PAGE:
A rosebud tip on an oxy/acetylene or oxy/propane torch is more than adequate for forging any sword or knife. I've even forged pollarm heads with a torch. Heat treating is another matter. Fact is, you can only work 3-4 inches of the blade at a time before the steel cools, so a torch is perfectly effective for heating that much working area. I've heated larger areas as well, it just takes a little longer. A torch is ready to go without waiting for it to get up to temp, like with a forge. I recommend a gas-saver cutoff valve if you're going to use a torch regularly for heating, as it saves half of your gas or more.

A proper propane forge is a better option for production forging, as it allows you to heat multiple blades simultaneously, working them in succession. I've done this with up to 10 knives, and it saves a lot of time. I can forge that many knife blades in about 1/2 hour once the forge is up to working temp.

Both tools have their advantages and disadvantages. The torch is good if you already have one, or they can be purchased easily and relatively cheaply through a welders' supply or even Harbor Freight tools. Gas tanks can be rented. A propane tank is really cheap. Torches have the advantage of being tremendously versatile. I forge all my armour with a torch. A forge makes it much more difficult in some respects. Consider the idea that if you use a forge and are working a large-ish piece of steel, you have to move the work around to hammer on it, which can be quite awkward, where moving a torch is pretty easy. Forges are harder to locate, though not difficult if you know where to look, but there are fewer things you can do with them.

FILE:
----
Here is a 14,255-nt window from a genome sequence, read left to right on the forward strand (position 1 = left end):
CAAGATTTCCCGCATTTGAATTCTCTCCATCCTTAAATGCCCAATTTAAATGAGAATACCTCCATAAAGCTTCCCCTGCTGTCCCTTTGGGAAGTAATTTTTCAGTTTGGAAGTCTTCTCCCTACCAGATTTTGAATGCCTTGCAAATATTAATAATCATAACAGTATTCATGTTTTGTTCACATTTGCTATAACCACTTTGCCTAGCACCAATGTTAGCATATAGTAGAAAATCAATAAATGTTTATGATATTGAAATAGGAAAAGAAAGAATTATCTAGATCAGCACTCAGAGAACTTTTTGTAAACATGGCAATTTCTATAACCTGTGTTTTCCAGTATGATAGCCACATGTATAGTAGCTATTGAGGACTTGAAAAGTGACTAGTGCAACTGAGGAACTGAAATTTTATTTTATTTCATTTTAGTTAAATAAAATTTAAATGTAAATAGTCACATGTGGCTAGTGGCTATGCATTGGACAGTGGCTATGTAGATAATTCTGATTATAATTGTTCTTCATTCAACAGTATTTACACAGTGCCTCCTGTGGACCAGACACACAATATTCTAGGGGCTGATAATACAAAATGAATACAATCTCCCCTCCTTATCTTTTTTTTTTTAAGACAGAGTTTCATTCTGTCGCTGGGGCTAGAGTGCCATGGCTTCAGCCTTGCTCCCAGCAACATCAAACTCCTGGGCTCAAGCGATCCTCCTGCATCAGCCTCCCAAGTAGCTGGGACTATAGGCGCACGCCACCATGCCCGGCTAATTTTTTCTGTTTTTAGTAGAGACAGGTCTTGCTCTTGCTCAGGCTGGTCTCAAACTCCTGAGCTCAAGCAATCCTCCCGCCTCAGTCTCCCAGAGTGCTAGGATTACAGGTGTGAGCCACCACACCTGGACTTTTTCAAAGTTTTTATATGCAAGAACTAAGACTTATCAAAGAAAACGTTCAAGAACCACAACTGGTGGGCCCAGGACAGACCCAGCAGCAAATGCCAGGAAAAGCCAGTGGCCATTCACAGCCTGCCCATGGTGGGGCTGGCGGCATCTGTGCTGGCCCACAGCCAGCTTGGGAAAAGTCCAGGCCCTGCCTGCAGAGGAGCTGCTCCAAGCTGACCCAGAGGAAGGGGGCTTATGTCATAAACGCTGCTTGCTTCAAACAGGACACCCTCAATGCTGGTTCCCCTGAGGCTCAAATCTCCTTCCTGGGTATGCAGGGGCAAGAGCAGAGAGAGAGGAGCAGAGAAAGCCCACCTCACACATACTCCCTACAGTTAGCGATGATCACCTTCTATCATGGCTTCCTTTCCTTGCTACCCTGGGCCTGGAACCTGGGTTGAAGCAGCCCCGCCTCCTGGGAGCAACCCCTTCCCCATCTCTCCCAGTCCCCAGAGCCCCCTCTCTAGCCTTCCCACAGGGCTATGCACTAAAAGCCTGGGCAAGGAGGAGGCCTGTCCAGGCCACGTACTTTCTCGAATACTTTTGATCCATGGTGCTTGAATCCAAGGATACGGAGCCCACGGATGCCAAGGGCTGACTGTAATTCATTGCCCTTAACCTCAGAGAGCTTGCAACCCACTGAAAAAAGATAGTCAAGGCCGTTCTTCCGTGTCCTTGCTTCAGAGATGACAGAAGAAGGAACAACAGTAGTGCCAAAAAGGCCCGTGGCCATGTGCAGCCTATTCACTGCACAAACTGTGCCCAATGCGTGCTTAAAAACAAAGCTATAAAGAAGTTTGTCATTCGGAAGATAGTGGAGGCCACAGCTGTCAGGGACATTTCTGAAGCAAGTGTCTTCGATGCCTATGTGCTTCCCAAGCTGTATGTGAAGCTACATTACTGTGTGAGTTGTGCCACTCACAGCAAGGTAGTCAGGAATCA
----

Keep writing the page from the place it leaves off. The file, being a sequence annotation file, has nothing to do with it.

I don't like coal forges very much, and I learned bladesmithing on a coal forge. They're messy, dirty and at least in this part of the country, smithing coal is hard to find and very expensive. I switched to propane over 15 years ago and have never looked back. Built my own propane forge with NC tool burners and castable refactory material and liked it so much I built a melting furnace too.

I think a good rosebud tipped torch is a good place to start.

Cheers,

Jeffrey Hedgecock
Historic Enterprises, Inc.
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Jean Thibodeau




Location: Montreal,Quebec,Canada
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PostPosted: Sat 19 Jan, 2008 12:48 am    Post subject: Re: Foray into the Forge         Reply with quote

Jeffrey Hedgecock wrote:
Quote:
An acetylene torch would be but it's not very practical for forge work as it's difficult to heat enough of the steel at any one time to be able to forge a blade.


I completely disagree.